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The Dangers of Driving High vs. Driving Drunk

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driving while using marijuana

Contrary to popular belief, driving after using marijuana is just as dangerous as driving drunk.

A recent study (JAMA Pediatrics) of 315 college students from two state universities found that one in five students used pot in the last month, and more than one half of the male students and one third of the female students reported riding in a car with someone who had smoked.

Understanding the Risks of Driving High

This data, while frightening for parents, doesn’t represent the bad choices many college students take while on drugs. Instead, it represents a lack of understanding of the effects of marijuana. In the same study, only 11 percent of male students and 3 percent of female students admitted to driving drunk—a much lower percentage than the smoking and driving numbers.

Colorado was one of the first states to legalize medical marijuana, and is often used as a prime, leading example of the pros and cons of legalized pot. Since 2000, for example, fatal car crashes involving marijuana has doubled in the state. The University of Colorado School of Medicine found that in 2011, ten percent of fatal car crashes involved at least one driver who was under the influence of marijuana—up from 4.5 percent of fatal car crashes in 1994. While the evidence isn’t yet proven to be a causality of legalized marijuana use, it can be inferred that driving while high is not safe in the slightest.

What Needs to Be Done?

The absence of education and the lack of a device similar to a breathalyzer are some of the main reasons teens get behind a wheel after using pot.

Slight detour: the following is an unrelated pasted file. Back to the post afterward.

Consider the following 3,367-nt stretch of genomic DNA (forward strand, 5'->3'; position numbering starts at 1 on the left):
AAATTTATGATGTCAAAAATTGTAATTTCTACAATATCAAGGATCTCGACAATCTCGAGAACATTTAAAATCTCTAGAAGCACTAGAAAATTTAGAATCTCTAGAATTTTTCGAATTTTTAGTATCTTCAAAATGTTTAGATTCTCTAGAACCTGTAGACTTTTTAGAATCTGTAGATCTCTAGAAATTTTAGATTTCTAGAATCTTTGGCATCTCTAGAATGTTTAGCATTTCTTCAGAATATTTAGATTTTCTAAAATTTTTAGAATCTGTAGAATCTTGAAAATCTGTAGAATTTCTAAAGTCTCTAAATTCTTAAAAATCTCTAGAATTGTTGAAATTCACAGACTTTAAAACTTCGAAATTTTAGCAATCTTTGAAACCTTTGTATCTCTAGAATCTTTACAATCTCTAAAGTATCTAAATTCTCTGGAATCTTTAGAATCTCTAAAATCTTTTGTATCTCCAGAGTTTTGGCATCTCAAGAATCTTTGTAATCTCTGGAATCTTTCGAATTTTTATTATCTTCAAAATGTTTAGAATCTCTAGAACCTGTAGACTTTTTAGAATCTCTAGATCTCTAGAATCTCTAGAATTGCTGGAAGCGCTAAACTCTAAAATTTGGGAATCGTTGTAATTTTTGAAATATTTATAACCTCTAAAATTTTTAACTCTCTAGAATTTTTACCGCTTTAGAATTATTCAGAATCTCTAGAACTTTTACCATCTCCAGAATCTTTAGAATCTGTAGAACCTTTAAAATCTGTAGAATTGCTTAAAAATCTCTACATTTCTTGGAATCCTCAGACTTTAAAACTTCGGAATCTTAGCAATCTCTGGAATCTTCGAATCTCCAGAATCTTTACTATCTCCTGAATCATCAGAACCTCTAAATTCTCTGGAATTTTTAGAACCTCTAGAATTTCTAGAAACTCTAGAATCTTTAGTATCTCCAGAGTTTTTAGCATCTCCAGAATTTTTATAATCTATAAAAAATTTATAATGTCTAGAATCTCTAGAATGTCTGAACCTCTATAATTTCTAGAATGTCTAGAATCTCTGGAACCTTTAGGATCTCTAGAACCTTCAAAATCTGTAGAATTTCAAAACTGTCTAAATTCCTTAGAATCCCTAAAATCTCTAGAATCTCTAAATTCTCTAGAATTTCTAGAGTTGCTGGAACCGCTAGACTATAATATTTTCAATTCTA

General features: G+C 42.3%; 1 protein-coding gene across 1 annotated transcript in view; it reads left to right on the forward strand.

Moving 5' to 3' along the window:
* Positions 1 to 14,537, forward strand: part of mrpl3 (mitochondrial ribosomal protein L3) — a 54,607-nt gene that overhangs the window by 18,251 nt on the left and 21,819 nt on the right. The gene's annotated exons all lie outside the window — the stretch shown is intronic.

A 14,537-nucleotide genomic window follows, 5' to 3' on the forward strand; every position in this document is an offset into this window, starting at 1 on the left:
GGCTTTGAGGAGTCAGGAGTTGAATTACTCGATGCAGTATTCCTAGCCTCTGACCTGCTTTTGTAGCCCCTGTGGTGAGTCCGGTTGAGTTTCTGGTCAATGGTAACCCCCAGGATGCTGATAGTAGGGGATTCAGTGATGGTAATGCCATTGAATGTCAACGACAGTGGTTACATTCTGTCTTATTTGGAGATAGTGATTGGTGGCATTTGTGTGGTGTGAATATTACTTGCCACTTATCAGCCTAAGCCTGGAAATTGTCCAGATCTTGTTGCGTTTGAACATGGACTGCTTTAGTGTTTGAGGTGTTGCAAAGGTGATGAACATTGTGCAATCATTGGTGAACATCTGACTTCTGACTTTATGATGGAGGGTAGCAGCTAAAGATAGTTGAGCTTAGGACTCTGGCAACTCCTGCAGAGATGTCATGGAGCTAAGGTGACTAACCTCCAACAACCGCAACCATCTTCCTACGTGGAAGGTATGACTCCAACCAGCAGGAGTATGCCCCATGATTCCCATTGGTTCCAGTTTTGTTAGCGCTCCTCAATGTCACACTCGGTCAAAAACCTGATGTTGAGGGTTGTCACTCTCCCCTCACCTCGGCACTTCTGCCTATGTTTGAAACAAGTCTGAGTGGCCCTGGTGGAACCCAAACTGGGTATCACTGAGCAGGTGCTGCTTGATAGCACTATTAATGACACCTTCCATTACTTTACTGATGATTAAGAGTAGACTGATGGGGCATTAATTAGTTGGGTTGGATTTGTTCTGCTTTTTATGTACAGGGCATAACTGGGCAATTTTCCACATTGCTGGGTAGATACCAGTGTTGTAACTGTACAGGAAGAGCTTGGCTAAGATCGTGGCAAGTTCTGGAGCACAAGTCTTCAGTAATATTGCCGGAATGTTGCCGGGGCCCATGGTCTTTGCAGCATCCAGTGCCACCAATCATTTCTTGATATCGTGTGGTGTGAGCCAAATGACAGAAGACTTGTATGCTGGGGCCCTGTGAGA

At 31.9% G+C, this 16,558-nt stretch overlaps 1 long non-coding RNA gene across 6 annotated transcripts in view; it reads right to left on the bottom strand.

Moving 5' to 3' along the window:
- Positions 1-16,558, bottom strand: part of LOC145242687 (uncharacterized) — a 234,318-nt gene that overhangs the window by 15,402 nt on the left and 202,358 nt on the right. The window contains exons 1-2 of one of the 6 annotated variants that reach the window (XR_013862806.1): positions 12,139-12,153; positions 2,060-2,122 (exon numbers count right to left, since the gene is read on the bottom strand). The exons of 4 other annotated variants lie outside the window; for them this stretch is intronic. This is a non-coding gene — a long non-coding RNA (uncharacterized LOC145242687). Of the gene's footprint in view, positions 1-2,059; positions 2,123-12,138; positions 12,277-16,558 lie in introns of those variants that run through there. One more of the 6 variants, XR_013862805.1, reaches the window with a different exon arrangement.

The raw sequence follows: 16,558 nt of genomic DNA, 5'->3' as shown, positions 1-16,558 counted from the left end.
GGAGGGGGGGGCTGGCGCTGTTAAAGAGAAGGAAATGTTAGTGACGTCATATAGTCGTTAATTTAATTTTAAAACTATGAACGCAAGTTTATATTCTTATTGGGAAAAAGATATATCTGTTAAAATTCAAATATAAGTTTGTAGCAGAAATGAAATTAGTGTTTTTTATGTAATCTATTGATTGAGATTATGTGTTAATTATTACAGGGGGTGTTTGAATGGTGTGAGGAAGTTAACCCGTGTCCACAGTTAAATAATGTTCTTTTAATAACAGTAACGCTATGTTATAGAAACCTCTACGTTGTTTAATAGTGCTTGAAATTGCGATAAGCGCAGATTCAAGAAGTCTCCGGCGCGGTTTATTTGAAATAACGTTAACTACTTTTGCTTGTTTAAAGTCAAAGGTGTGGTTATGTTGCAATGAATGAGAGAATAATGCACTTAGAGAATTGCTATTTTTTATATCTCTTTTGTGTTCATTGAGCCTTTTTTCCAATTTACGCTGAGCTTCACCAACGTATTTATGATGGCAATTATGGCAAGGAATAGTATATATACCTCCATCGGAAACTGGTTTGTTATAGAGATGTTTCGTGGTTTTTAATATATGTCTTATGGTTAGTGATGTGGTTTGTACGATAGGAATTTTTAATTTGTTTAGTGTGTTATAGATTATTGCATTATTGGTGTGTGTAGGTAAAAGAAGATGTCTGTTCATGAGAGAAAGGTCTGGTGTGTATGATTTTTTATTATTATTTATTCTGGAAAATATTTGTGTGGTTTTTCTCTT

To test whether drivers are high, police conduct field tests similar to the drunk driving tests: walk nine heel-to-toe steps or stand on one leg for 30 seconds. Yet a study from 2012 suggests that only 30 percent of drivers who smoked pot failed a test like this, while a whopping 90 percent of drunk drivers failed the field tests.

Additionally, there is not enough emphasis marijuana use in drug and alcohol education in schools. Drunk goggles give 13-year-olds a good idea of how uncontrollable and scary it is to be intoxicated with alcohol; high goggles would also be effective. Many states run campaigns against drunk driving, but perhaps there should be a national “get high get a DUI” campaign, modeled after Colorado’s.

To keep all drivers safe on the road, an increase in drug education must accompany the growth of legalized marijuana.

Information adapted from the Boston Globe.

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Sophie Borden graduated from Washington University in St. Louis with degrees in Environmental Studies, Spanish, and Writing. She is a Marketing Associate at TeenLife and lives in Boston. She loves traveling, cooking, and dogs, especially her little rescue pup, Lily.

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